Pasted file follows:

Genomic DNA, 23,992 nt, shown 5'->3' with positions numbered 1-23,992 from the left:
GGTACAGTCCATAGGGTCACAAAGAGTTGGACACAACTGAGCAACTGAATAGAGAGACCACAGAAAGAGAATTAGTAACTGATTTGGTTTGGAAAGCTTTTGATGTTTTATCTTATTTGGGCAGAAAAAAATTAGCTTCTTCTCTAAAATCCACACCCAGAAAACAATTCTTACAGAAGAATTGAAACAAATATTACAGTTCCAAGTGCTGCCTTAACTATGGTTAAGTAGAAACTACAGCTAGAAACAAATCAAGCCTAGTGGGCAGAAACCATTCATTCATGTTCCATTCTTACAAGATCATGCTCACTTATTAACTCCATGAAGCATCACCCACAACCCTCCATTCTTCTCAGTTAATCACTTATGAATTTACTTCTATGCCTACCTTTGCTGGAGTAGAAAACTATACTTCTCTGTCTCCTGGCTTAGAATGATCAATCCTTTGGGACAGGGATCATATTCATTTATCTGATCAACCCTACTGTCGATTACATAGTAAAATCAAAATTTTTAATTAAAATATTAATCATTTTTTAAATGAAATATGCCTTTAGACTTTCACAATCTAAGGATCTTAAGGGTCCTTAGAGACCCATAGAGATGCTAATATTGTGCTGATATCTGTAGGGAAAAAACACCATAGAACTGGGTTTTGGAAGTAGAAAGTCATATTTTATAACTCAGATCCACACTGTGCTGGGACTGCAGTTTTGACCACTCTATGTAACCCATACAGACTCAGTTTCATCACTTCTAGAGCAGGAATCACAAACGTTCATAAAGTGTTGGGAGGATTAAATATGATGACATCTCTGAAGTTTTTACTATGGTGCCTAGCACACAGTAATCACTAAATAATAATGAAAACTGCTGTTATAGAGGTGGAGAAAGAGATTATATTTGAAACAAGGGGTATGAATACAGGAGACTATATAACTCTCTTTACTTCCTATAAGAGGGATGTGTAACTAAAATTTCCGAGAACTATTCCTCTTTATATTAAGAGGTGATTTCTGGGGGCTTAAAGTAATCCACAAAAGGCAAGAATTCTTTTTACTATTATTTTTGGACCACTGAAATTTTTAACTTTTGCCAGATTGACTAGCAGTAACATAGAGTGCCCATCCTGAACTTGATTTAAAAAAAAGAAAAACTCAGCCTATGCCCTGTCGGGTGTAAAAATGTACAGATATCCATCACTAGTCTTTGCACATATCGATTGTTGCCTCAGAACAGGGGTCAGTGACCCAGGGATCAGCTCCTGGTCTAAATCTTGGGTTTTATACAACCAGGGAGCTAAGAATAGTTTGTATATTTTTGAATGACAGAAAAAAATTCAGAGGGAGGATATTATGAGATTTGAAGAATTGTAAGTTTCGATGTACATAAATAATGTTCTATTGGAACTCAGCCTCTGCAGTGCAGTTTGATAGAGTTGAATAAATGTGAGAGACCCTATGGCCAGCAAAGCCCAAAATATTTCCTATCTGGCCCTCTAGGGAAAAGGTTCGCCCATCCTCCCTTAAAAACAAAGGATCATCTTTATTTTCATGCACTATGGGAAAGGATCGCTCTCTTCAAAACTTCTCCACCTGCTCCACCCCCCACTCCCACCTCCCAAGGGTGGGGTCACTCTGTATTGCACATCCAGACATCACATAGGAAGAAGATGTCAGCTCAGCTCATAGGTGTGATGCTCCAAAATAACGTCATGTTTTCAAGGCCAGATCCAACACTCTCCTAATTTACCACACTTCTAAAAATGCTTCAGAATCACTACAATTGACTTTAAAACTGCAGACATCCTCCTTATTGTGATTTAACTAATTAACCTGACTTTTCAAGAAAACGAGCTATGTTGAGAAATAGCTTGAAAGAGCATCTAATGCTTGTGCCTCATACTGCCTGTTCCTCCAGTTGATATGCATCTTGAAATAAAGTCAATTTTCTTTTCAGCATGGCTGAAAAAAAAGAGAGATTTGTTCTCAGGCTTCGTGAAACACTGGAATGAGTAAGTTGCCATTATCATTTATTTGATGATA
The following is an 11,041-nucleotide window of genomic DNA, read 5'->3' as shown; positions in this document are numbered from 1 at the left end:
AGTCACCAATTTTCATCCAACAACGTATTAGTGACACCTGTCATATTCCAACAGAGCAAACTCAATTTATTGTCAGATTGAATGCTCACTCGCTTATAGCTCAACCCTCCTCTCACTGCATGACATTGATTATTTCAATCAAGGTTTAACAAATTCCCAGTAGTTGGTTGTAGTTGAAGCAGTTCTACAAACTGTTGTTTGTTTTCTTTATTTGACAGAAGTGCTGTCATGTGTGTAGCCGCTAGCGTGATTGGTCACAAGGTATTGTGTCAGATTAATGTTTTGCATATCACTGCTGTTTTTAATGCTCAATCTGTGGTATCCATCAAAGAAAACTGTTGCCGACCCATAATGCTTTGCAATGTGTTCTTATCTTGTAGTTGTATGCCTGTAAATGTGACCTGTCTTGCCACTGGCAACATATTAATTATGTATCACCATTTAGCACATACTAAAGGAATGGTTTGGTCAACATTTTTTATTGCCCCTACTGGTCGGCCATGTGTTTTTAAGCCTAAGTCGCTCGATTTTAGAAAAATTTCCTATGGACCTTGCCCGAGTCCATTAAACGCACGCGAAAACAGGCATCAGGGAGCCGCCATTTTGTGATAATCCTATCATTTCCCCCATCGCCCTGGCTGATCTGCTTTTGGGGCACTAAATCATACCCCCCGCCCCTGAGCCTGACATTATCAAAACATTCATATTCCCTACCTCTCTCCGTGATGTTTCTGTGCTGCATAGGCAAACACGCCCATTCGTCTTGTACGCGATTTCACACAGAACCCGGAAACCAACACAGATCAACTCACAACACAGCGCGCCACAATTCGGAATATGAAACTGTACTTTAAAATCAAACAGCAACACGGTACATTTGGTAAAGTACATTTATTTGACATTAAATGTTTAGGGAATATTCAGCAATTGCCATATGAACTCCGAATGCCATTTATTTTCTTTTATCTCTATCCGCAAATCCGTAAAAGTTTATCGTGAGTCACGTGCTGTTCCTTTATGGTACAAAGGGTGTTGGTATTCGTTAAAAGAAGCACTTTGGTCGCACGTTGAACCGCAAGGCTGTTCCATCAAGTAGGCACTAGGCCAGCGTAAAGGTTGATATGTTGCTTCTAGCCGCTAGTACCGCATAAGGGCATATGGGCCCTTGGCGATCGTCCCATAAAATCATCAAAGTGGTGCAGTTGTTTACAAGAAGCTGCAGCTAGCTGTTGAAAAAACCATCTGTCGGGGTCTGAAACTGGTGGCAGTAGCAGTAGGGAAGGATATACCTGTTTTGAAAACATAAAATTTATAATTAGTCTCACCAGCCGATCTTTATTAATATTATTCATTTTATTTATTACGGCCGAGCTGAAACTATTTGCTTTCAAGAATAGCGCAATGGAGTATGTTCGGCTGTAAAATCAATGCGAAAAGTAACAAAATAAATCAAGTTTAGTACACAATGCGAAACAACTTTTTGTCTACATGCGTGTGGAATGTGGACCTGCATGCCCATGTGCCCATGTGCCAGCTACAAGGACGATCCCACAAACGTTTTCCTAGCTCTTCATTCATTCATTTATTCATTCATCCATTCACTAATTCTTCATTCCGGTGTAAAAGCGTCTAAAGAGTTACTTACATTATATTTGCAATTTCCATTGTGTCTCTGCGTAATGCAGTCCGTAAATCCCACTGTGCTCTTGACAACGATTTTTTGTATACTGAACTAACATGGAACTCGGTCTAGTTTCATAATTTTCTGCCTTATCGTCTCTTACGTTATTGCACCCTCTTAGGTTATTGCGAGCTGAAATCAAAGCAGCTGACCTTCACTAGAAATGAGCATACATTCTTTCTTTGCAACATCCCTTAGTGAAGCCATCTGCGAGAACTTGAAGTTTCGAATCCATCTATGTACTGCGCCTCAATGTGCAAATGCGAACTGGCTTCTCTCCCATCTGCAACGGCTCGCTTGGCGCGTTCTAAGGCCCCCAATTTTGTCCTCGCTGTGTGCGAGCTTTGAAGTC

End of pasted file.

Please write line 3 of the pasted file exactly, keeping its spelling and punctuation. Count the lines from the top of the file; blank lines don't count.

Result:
The following is an 11,041-nucleotide window of genomic DNA, read 5'->3' as shown; positions in this document are numbered from 1 at the left end: